R: [laughs] It’s fair. You know, I think first of all, part of being made in the image of God is being inherently relational. And I think one of the greatest, actually, I would say deeply destructive and maybe even heretical realities of some of our inherited theological framework is this sense that the image of God can happen in individuality. I actually think that is heretical because part of being image bearers is this intrinsic relationality. So curiosity helps us remember that even though I am good and made in the image of God, I am still bound by my particularity. I am bound by my own bodily and embodied experience of the world, not just how I experience it, but how the world experiences me, and how that informs how I see in my imagination. So it’s a deep commitment to know that even as much as I know, even as much as I see, even as much as I seek and ask and knock, if I’m not doing that in community, if I’m not open to, you know–here’s something I’ll say very, very clearly. If I’m not open to feedback from my black, indigenous, asian, latinx, and other friends and loved ones of color to hear feedback about what I don’t know, then I think I’m intrinsically bound. Again, curiosity–without curiosity, without the capacity to receive what I don’t know, then I will become self righteous. I will become indifferent to the suffering of others because it’s not my suffering. So when we use language like a hermeneutic of suspicion. Hermeneutic, we’ve used this language before, but a hermeneutic is just a way of interpretation, a way of making meaning. So this sense of I need to be in my curiosity, also suspicious and curious about what I may not see. And how, no matter how much my intentions are good, that my impact could actually be harming. So that sense of being kissed with kindness, a hermeneutic of suspicion that is kissed with kindness, which I’m actually just going to own our words I’ve heard from you Dan, is a way you’ve played with language. This sense of, I don’t have to be cruel to myself or to others in that suspicion, I can be kind, but there is a goodness and a boldness in being in community and knowing that we’re never going to arrive. So curiosity is a characteristic of a well lived story that I think positions us to be lifelong learners and not just learners for the sake of learning and accruing information, but wisdom, cultivating wisdom. And wisdom inevitably, if it’s actually wisdom, will shape us to love better.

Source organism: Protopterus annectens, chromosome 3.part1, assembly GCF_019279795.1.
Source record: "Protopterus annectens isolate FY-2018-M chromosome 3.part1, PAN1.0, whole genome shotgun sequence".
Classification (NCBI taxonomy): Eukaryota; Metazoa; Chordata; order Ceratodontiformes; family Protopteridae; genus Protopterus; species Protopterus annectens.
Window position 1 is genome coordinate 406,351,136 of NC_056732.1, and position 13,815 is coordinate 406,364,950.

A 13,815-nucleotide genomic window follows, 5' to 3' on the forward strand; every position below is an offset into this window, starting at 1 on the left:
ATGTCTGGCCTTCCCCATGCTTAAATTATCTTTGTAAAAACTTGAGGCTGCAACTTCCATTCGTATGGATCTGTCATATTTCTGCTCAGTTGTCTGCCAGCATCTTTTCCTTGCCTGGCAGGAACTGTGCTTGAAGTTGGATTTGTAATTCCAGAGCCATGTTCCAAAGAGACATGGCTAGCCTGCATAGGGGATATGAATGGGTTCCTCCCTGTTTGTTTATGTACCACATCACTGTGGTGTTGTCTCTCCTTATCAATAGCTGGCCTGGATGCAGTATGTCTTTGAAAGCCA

D: I love it! I mean, look, we are not the center of the universe. Let’s just state the obvious, but we are contextualized. I’m a 68 year old male white person. And it is both binding and limiting. But it’s also where we begin to ask the question, how am I to live with others? How are others to live with me? And so that notion of curiosity is own your context, don’t don’t condemn it, own it. But also know that you have to have eyes from outside of your own centeredness to decenter you so that you can join a larger core. And that core is the ultimate worshipping all languages, all races, all ages, all gender. In a way that allows us to actually become more of who we are. So yeah, let’s just say as we move, I mean, do you know many people who are courageous and curious who are not kind? I mean, I don’t. I’ll just say– it’s not like you can have a kind person who’s not courageous or curious, but I think that’s a different category you brought up earlier in terms of saying there is a kind of compassion. It isn’t niceness, it isn’t just I feel for others kindness. When I think about kindness, I think of the word ferocious. There’s a kind of ferocity that comes with the ability to bless, honor, delight, and bring goodness to the presence of another. And that ability to enter heartache and to know, oh my goodness, the suffering of the other. But as well to see the honor and glory in the other. The refusal to be bound by contempt, but to bring blessing. That’s how I consider kindness to show itself. And again, I won’t tell you who we’re going to interview here. But let’s just say they’re two of the kindest people I’ve ever met. And so, that quality, literally when it’s bound with courage and curiosity, there’s nothing for me that just gives you more of a taste of the presence of God like kindness.